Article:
This conference seeks to examine the many intimacies of home – familial, social, sexual – and the role of emotions, material objects, home spaces and household structures in fostering, limiting and mediating intimacy. We aim to bring together papers exploring intimacy in both the past and present, across a range of places and from a range of disciplines.
Papers might include, but are not limited to:
- (changing) notions of intimacy over time and space
- the (changing) role of domestic spaces, practices and material objects in mediating intimacy
- intimacy and emotions in the home
- intimacy across a range of household relationships – parent/child; master-mistress/domestic servants; siblings; couples and polyamorous relationships; friendship and companionship; human/pet
- intimacy over the life-cycle
- home and intimacy beyond the household (eg. over diaspora)
- contested intimacies at home
- representations of intimacy at home in text and image (including domestic/family photography and film)
Please submit proposals, including title, abstract (200-300 words) and a brief biographical statement (100 words) by 10 January 2013 to:
Alexandra Goddard, Assistant Keeper – Interpretation and Exhibitions
Participants will be notified of acceptance by 31 January 2013.
The Histories of Home Specialist Subject Network and the Modern Interiors Research Centre (Kingston University) are pleased to announce a one-day seminar on ‘Domestic Advice Literature and Histories of Home’.
The seminar will take place on Thursday 31 January 2013 at the Geffrye, Museum of the Home, London.
The event will bring together scholars from different disciplines to consider the role of advice literature in the study of the home, its design and interiors, recognising the significance of the source in shaping our perceptions and representations of the domestic sphere. Examples of home decoration and household management advice published from the second of half of the 19th century onwards will be discussed. Themes will include the problematic nature of the relationship between ‘ideal’ and ‘real’ interiors and the multiple agendas and influences which can inform the production of different types of domestic advice.
Speakers will include Professor Penny Sparke (Kingston University), Dr Grace Lees-Maffei (University of Hertfordshire), Dr Lesley Hoskins, Dr Rachel Ritchie (Brunel University), Dr Emma Ferry (Nottingham Trent University), Dr Nicholas Tromans (Kingston University) and Dr Patricia Lara-Betancourt (Kingston University).
The full programme for the day can be found here: Domestic Advice Literature Programme
Tickets for the seminar will be priced at £20 (£10 for students).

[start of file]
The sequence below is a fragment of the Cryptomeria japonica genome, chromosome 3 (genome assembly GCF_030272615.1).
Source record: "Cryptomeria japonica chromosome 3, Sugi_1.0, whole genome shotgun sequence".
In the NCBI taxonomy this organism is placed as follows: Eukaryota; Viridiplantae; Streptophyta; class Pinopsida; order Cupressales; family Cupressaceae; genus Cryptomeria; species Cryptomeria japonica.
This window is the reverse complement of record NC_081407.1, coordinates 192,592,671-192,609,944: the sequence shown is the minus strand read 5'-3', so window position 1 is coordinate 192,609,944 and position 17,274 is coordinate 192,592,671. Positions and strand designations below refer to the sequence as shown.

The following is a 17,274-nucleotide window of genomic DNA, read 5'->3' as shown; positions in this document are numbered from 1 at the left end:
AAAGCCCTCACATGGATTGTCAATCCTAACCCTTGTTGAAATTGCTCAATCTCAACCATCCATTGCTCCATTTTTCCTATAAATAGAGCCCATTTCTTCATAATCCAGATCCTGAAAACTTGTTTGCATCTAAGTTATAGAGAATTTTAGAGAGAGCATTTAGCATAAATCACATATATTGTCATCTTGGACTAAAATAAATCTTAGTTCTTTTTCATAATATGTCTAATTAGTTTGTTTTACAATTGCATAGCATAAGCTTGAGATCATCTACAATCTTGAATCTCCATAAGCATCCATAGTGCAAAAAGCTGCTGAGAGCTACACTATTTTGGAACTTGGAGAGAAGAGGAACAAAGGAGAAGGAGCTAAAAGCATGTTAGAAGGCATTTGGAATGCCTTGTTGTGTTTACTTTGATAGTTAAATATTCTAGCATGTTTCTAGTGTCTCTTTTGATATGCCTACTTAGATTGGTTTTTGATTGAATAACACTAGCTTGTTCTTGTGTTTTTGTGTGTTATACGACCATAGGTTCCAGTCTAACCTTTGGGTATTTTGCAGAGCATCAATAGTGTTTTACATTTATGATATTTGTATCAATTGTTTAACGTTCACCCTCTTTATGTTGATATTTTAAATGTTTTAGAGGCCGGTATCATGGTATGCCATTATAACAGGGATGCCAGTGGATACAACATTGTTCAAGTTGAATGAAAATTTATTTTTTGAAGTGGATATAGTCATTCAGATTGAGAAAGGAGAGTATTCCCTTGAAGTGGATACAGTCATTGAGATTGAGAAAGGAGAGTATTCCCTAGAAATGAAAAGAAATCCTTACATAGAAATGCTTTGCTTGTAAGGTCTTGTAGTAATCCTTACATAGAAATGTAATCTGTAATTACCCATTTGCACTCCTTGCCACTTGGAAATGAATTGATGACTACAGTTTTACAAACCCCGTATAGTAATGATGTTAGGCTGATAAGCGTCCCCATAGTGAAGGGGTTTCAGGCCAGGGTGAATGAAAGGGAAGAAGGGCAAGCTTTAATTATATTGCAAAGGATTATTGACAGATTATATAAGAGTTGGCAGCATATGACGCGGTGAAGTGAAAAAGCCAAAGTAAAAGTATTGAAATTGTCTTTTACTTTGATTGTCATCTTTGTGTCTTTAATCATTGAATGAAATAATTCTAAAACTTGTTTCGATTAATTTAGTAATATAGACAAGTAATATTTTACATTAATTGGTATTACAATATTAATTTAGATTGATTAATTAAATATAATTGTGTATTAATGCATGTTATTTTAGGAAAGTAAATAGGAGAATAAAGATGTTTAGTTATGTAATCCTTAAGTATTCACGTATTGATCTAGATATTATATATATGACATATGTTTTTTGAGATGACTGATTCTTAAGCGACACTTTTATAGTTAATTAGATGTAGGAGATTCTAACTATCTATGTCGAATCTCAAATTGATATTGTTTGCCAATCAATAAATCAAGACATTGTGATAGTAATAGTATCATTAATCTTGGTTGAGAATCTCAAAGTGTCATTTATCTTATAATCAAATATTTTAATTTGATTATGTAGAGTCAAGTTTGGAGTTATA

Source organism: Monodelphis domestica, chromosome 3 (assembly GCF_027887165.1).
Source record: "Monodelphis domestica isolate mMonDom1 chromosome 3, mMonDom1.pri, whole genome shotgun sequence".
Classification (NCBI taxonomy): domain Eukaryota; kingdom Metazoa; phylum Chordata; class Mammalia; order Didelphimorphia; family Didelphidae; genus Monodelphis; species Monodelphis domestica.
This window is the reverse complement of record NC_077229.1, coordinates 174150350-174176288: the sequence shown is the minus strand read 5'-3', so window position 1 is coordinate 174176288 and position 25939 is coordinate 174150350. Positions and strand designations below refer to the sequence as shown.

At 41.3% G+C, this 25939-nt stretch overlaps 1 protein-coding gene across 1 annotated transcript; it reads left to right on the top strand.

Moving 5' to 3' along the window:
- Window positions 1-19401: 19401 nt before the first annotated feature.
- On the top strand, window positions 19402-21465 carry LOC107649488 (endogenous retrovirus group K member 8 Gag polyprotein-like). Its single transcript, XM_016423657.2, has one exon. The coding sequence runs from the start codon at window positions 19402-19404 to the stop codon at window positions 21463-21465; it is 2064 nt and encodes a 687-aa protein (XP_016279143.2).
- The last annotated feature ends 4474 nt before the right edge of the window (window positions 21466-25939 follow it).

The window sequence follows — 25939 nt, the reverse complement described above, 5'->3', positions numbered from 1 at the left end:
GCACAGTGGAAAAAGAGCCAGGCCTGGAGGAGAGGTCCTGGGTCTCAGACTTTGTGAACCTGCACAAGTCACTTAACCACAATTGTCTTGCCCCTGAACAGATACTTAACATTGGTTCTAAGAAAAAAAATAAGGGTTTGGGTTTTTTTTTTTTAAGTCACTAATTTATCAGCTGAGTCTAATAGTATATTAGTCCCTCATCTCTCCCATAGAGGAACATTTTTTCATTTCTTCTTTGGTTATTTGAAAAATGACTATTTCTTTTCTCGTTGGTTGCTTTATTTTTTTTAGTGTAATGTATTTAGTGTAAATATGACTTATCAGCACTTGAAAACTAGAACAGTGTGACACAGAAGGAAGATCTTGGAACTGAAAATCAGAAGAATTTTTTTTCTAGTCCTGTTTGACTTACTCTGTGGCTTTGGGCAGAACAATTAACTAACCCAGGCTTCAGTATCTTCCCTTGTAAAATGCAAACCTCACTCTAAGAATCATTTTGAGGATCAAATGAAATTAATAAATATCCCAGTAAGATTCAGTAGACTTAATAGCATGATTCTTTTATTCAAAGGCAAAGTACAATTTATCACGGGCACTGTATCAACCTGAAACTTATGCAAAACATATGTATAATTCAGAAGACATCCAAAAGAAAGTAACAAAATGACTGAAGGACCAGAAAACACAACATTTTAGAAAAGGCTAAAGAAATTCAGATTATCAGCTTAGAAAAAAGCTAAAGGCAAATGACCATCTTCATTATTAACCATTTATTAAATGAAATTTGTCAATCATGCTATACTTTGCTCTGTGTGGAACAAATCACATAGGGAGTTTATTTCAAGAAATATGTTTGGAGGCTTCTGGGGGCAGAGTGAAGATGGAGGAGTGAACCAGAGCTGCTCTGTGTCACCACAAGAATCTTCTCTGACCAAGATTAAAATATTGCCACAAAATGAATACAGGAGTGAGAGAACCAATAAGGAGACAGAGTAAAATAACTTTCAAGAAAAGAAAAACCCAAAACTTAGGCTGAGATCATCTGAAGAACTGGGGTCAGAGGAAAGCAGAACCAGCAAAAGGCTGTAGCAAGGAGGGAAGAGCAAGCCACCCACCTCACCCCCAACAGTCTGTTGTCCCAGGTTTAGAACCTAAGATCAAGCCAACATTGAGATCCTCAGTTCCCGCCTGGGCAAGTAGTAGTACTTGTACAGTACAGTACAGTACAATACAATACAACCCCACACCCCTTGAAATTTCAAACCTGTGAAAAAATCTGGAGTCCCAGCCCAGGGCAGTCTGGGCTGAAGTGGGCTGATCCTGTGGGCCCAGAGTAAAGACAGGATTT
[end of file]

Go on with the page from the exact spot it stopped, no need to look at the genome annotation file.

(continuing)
To reserve a place, please download the seminar booking form and email it to Hannah Brown.
The Student Travel Award is awarded by the Design History Society biannually to encourage and support research activity amongst students in the field of design history. The grant is open to all undergraduates and postgraduate scholars in the field of design history in the UK and Republic of Ireland.
The next Student Travel Award application deadline is January 15th 2013.
This award of up to £500 can help with the cost of research trips, including travel and expenses.
Please see the website for more details.
The Domestic Space Reader, edited by Chiara Briganti and Kathy Mezei, has just been published by the University of Toronto Press!
This pioneering anthology, which is ideal for students and general readers, features writing by key scholars, thinkers, and writers including Gaston Bachelard, Mary Douglas, Le Corbusier, Homi Bhabha, Henri Lefebvre, Mrs. Beeton, Ma Thanegi, Diana Fuss, Beatriz Colomina, and Edith Wharton. Among the many engaging topics explored are: the impact of domestic technologies on family life; the relationship between religion and the home; nomadic peoples and housing; domestic spaces in art and literature, and the history of the bedroom, the kitchen, and the bathroom. The Domestic Space Reader demonstrates how discussions of domestic spaces can help us better understand our inner lives and challenge our perceptions of life in particular times and places.
Chiara Briganti is the academic director for British Programmes of the College of Global Studies at Arcadia University and a visiting research fellow at King’s College London.
Kathy Mezei is a professor emeritus in the Department of Humanities at Simon Fraser University.
Please find the order form and more information here: Briganti Domestic Space Reader